Treatment Strategies for Recurrent Oral Aphthous Ulcers

Disclosures

Am J Health Syst Pharm. 2001;58(1) 

In This Article

Clinical Features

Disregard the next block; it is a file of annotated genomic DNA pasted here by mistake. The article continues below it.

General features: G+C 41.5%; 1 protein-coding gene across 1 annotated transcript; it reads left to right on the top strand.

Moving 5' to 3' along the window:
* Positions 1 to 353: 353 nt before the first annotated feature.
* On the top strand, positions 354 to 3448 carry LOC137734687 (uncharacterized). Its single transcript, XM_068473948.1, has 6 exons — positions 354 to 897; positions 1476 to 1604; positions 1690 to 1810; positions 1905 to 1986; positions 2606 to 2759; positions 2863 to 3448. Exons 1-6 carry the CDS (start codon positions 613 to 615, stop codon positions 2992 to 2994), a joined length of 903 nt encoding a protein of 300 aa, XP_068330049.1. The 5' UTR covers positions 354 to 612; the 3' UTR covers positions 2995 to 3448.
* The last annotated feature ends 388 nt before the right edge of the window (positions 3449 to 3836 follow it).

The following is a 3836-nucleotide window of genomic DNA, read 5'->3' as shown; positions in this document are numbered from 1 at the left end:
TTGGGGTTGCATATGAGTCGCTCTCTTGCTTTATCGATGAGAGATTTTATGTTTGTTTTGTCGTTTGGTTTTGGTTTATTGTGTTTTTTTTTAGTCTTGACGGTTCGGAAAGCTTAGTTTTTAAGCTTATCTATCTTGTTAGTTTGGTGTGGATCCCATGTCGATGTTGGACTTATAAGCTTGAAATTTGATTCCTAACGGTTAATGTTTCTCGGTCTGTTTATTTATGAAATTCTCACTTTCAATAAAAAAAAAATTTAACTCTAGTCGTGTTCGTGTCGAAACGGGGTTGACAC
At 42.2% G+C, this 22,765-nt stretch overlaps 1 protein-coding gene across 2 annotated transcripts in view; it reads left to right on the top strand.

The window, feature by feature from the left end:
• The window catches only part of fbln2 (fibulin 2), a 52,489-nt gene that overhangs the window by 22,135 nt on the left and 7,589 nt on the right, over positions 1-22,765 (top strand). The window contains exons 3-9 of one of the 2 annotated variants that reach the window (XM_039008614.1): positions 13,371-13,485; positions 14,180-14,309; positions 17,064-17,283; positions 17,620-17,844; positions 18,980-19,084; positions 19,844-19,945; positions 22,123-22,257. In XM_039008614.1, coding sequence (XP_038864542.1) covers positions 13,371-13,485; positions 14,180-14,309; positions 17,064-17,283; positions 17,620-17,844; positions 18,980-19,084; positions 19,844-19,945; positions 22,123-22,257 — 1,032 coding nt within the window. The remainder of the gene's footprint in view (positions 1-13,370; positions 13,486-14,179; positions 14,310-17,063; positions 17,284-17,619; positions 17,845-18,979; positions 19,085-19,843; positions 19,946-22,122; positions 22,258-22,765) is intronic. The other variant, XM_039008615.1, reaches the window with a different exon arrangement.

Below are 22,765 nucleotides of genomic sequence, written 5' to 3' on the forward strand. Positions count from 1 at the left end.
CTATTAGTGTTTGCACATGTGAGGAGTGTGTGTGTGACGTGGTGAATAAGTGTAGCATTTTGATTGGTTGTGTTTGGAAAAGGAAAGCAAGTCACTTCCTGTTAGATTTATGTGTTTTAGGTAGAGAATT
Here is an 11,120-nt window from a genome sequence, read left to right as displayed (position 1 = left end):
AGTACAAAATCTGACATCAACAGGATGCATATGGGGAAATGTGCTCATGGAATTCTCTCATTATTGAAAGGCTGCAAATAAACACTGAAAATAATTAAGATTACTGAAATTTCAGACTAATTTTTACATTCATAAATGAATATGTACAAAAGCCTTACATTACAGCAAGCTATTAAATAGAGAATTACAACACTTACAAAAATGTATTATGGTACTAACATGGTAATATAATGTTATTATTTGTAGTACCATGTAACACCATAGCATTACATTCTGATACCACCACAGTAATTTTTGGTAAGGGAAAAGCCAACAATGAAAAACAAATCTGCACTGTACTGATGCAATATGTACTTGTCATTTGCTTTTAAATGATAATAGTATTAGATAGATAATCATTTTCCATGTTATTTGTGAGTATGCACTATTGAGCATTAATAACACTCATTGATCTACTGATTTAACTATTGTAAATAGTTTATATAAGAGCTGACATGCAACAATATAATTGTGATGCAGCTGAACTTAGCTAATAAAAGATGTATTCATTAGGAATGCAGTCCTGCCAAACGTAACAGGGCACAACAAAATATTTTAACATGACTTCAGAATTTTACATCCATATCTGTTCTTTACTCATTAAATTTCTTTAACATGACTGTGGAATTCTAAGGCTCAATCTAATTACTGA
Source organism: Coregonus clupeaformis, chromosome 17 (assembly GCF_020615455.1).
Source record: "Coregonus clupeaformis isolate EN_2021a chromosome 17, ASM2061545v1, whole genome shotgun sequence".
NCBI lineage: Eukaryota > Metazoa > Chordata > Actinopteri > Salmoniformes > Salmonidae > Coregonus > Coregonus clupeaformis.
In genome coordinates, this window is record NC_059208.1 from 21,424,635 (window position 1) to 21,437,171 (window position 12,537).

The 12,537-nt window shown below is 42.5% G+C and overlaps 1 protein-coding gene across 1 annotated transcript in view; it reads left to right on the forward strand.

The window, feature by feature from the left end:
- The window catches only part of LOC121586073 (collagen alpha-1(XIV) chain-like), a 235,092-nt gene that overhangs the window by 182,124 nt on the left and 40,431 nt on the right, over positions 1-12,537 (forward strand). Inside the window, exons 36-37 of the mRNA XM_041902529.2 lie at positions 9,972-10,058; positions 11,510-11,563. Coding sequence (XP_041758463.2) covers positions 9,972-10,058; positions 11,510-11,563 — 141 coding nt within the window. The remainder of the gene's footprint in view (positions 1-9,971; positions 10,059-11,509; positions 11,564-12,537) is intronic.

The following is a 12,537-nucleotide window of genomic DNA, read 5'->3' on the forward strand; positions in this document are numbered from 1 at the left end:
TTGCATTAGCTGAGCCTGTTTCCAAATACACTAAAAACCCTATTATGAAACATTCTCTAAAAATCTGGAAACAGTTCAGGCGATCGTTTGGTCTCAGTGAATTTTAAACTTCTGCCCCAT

"Aphthous" comes from the Greek word "aphtha," which means ulcer. Despite the redundancy, the medical literature continues to refer to these oral lesions as aphthous ulcers.[4] "Aphthous stomatitis" has been used interchangeably with "aphthous ulcers" and may be more accurate terminology.[4,5] Aphthous ulcers are round or oval, with a grayish yellow, crateriform base surrounded by an erythematous halo of inflamed mucosa.[6] For 24-48 hours preceding the appearance of an ulcer, most patients have a pricking or burning sensation in the affected area. The ulcer usually occurs on the nonkeratinized oral mucosa, including the lips, the buccal mucosa, the floor of the mouth, the soft palate, and the ventral surface of the tongue. Regions of keratinized oral mucosa, such as the hard palate, the gums, and the dorsal surface of the tongue, are uncommon locations.

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